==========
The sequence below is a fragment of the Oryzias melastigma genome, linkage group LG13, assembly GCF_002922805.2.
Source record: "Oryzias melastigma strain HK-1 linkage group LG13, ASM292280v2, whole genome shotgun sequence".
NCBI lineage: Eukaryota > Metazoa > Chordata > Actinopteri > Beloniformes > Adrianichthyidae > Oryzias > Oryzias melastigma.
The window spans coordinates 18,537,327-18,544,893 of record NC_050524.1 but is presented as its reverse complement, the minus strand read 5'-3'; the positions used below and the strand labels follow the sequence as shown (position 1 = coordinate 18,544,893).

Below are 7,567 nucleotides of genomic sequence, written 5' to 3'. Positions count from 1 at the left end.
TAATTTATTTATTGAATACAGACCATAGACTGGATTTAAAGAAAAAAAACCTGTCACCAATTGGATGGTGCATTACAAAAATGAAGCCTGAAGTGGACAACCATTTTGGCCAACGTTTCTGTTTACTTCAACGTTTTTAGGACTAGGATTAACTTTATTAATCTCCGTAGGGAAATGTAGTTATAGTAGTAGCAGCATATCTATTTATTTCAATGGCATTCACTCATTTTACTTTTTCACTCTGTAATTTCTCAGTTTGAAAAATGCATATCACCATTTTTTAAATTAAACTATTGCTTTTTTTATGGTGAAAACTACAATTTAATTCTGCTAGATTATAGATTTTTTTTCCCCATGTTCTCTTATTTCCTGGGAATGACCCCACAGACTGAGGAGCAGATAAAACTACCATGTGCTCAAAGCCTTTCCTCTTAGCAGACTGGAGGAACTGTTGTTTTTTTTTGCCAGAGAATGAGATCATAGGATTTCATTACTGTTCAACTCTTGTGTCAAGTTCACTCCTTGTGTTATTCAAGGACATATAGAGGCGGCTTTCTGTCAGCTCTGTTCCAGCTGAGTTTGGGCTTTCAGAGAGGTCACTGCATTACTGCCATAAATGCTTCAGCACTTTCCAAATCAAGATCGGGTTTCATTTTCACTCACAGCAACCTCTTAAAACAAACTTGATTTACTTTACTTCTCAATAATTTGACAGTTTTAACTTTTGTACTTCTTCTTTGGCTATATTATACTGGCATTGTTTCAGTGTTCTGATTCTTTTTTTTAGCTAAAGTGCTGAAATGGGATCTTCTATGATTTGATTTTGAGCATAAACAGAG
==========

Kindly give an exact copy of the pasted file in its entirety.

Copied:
The sequence below is a fragment of the Oryzias melastigma genome, linkage group LG13, assembly GCF_002922805.2.
Source record: "Oryzias melastigma strain HK-1 linkage group LG13, ASM292280v2, whole genome shotgun sequence".
NCBI lineage: Eukaryota > Metazoa > Chordata > Actinopteri > Beloniformes > Adrianichthyidae > Oryzias > Oryzias melastigma.
The window spans coordinates 18,537,327-18,544,893 of record NC_050524.1 but is presented as its reverse complement, the minus strand read 5'-3'; the positions used below and the strand labels follow the sequence as shown (position 1 = coordinate 18,544,893).

Below are 7,567 nucleotides of genomic sequence, written 5' to 3'. Positions count from 1 at the left end.
TAATTTATTTATTGAATACAGACCATAGACTGGATTTAAAGAAAAAAAACCTGTCACCAATTGGATGGTGCATTACAAAAATGAAGCCTGAAGTGGACAACCATTTTGGCCAACGTTTCTGTTTACTTCAACGTTTTTAGGACTAGGATTAACTTTATTAATCTCCGTAGGGAAATGTAGTTATAGTAGTAGCAGCATATCTATTTATTTCAATGGCATTCACTCATTTTACTTTTTCACTCTGTAATTTCTCAGTTTGAAAAATGCATATCACCATTTTTTAAATTAAACTATTGCTTTTTTTATGGTGAAAACTACAATTTAATTCTGCTAGATTATAGATTTTTTTTCCCCATGTTCTCTTATTTCCTGGGAATGACCCCACAGACTGAGGAGCAGATAAAACTACCATGTGCTCAAAGCCTTTCCTCTTAGCAGACTGGAGGAACTGTTGTTTTTTTTTGCCAGAGAATGAGATCATAGGATTTCATTACTGTTCAACTCTTGTGTCAAGTTCACTCCTTGTGTTATTCAAGGACATATAGAGGCGGCTTTCTGTCAGCTCTGTTCCAGCTGAGTTTGGGCTTTCAGAGAGGTCACTGCATTACTGCCATAAATGCTTCAGCACTTTCCAAATCAAGATCGGGTTTCATTTTCACTCACAGCAACCTCTTAAAACAAACTTGATTTACTTTACTTCTCAATAATTTGACAGTTTTAACTTTTGTACTTCTTCTTTGGCTATATTATACTGGCATTGTTTCAGTGTTCTGATTCTTTTTTTTAGCTAAAGTGCTGAAATGGGATCTTCTATGATTTGATTTTGAGCATAAACAGAG